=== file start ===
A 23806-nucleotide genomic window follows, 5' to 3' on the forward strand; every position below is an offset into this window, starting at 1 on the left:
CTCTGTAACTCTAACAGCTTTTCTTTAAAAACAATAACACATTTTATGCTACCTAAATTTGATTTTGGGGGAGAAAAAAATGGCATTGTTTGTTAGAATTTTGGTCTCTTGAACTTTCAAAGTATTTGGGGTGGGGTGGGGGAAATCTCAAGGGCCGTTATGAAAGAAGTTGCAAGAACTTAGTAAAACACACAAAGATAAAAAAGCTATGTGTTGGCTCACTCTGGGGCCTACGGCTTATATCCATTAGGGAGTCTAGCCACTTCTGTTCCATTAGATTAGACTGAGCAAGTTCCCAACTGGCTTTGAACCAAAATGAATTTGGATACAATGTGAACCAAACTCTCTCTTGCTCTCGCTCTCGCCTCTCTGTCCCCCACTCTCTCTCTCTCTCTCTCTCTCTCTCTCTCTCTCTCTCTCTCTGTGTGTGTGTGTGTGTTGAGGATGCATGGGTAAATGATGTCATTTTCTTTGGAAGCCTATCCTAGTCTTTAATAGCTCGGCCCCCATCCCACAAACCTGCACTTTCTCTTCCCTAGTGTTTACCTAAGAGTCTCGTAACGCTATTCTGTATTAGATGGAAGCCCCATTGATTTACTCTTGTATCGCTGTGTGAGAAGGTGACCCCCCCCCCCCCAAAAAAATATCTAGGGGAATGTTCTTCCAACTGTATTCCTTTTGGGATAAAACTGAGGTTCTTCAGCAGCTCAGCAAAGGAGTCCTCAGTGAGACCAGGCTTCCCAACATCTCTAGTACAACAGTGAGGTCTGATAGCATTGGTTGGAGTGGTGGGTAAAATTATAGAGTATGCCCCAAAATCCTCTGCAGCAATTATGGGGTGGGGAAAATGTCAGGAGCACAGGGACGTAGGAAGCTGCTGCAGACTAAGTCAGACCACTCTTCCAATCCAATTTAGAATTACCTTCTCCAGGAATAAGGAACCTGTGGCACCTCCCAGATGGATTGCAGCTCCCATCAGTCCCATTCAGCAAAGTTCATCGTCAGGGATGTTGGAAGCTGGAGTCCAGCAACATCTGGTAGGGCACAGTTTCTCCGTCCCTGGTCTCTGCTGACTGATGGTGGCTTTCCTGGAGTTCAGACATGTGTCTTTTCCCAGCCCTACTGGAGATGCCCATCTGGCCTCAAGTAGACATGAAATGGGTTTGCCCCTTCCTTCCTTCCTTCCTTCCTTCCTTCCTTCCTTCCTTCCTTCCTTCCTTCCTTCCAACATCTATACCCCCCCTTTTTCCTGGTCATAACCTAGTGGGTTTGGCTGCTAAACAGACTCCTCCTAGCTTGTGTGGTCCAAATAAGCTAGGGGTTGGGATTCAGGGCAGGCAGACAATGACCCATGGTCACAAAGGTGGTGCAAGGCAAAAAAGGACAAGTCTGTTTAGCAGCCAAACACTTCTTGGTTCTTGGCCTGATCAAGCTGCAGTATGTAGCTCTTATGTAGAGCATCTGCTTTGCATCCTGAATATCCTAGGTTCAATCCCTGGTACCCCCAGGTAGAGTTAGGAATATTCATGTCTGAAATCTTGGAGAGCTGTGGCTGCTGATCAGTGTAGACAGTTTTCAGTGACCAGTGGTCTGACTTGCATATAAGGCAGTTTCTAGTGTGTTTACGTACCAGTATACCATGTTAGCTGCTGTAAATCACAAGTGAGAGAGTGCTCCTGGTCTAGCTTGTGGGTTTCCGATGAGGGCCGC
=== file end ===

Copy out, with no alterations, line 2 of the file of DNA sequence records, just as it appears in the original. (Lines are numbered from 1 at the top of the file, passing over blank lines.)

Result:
CTCTGTAACTCTAACAGCTTTTCTTTAAAAACAATAACACATTTTATGCTACCTAAATTTGATTTTGGGGGAGAAAAAAATGGCATTGTTTGTTAGAATTTTGGTCTCTTGAACTTTCAAAGTATTTGGGGTGGGGTGGGGGAAATCTCAAGGGCCGTTATGAAAGAAGTTGCAAGAACTTAGTAAAACACACAAAGATAAAAAAGCTATGTGTTGGCTCACTCTGGGGCCTACGGCTTATATCCATTAGGGAGTCTAGCCACTTCTGTTCCATTAGATTAGACTGAGCAAGTTCCCAACTGGCTTTGAACCAAAATGAATTTGGATACAATGTGAACCAAACTCTCTCTTGCTCTCGCTCTCGCCTCTCTGTCCCCCACTCTCTCTCTCTCTCTCTCTCTCTCTCTCTCTCTCTCTCTCTCTGTGTGTGTGTGTGTGTTGAGGATGCATGGGTAAATGATGTCATTTTCTTTGGAAGCCTATCCTAGTCTTTAATAGCTCGGCCCCCATCCCACAAACCTGCACTTTCTCTTCCCTAGTGTTTACCTAAGAGTCTCGTAACGCTATTCTGTATTAGATGGAAGCCCCATTGATTTACTCTTGTATCGCTGTGTGAGAAGGTGACCCCCCCCCCCCCAAAAAAATATCTAGGGGAATGTTCTTCCAACTGTATTCCTTTTGGGATAAAACTGAGGTTCTTCAGCAGCTCAGCAAAGGAGTCCTCAGTGAGACCAGGCTTCCCAACATCTCTAGTACAACAGTGAGGTCTGATAGCATTGGTTGGAGTGGTGGGTAAAATTATAGAGTATGCCCCAAAATCCTCTGCAGCAATTATGGGGTGGGGAAAATGTCAGGAGCACAGGGACGTAGGAAGCTGCTGCAGACTAAGTCAGACCACTCTTCCAATCCAATTTAGAATTACCTTCTCCAGGAATAAGGAACCTGTGGCACCTCCCAGATGGATTGCAGCTCCCATCAGTCCCATTCAGCAAAGTTCATCGTCAGGGATGTTGGAAGCTGGAGTCCAGCAACATCTGGTAGGGCACAGTTTCTCCGTCCCTGGTCTCTGCTGACTGATGGTGGCTTTCCTGGAGTTCAGACATGTGTCTTTTCCCAGCCCTACTGGAGATGCCCATCTGGCCTCAAGTAGACATGAAATGGGTTTGCCCCTTCCTTCCTTCCTTCCTTCCTTCCTTCCTTCCTTCCTTCCTTCCTTCCTTCCTTCCAACATCTATACCCCCCCTTTTTCCTGGTCATAACCTAGTGGGTTTGGCTGCTAAACAGACTCCTCCTAGCTTGTGTGGTCCAAATAAGCTAGGGGTTGGGATTCAGGGCAGGCAGACAATGACCCATGGTCACAAAGGTGGTGCAAGGCAAAAAAGGACAAGTCTGTTTAGCAGCCAAACACTTCTTGGTTCTTGGCCTGATCAAGCTGCAGTATGTAGCTCTTATGTAGAGCATCTGCTTTGCATCCTGAATATCCTAGGTTCAATCCCTGGTACCCCCAGGTAGAGTTAGGAATATTCATGTCTGAAATCTTGGAGAGCTGTGGCTGCTGATCAGTGTAGACAGTTTTCAGTGACCAGTGGTCTGACTTGCATATAAGGCAGTTTCTAGTGTGTTTACGTACCAGTATACCATGTTAGCTGCTGTAAATCACAAGTGAGAGAGTGCTCCTGGTCTAGCTTGTGGGTTTCCGATGAGGGCCGC